Norman Girvan was committed to “public engagement” and this, I believe, drew him to the non-governmental community. This is how I first met him, at sessions in Jamaica, in which he engaged the region’s NGOs. While some of the regions’ progressive voices have gained membership in the region’s political jungle, Girvan remained outside, but nevertheless served national, regional and international bodies, including governments.

In a tribute to Norman, Brian Meeks, in quoting him, made the point that he subscribed to the view that “true sovereignty begins with independent and critical thought…this must remain the goal for those who have been subjected to centuries of colonization and metropolitan imposition of one kind or another.”

Norman Girvan has been consistent in pushing progressive causes. His loss will be felt in many ways. I am of the view that he brought some sanity to progressive thought in the region. I particularly liked a piece he had written on Obama after his entry to the White House. There are many Caribbean “progressives” who are disappointed that he has not done more for the Caribbean, but Girvan made the point that those expectations were unrealistic and misplaced, for “Barack Obama may have a global following, but his political constituency is domestic…Overseas he must obey the imperatives of America’s strategic interests. To attempt to do otherwise would be to court political suicide…”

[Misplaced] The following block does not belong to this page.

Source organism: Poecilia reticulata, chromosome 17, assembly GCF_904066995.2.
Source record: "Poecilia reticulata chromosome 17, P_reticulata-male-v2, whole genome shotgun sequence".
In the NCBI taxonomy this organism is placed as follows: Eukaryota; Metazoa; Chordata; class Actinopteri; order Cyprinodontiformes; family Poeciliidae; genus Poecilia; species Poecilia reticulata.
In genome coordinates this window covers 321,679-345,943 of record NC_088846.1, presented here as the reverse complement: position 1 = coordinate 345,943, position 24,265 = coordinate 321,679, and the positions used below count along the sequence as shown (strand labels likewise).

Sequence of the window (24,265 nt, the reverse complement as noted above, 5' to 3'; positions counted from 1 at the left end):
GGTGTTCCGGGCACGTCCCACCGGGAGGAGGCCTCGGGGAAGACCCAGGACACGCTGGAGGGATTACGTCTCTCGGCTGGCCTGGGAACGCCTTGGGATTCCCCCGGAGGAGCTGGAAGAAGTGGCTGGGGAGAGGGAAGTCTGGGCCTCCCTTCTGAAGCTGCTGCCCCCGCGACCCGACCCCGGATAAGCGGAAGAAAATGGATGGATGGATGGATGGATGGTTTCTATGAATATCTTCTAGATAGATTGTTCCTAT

Girvan, who was Professor Emeritus of the University of the West Indies, had served the University well. He had entered Mona in 1959, around the time of Walter Rodney. He did his post-graduate studies at the London School of Economics and returned to the Caribbean in 1966, where he then served the University in different capacities. Among the later positions he held were Director of the Consortium Graduate School of the Social Sciences, Professorial Research Fellow at the UWI Graduate Institute of International Relations and Professor of Development Studies and Director of the Sir Arthur Lewis Institute of Social and Economic Studies.

As I have indicated, his work went beyond the confines of the University. He was indeed what one calls a public intellectual with a commitment to regionalism. In fact, he was a Caribbean Man, the “quintessential Caribbean man.”

Dr Adrian Fraser is a social commentator and historian.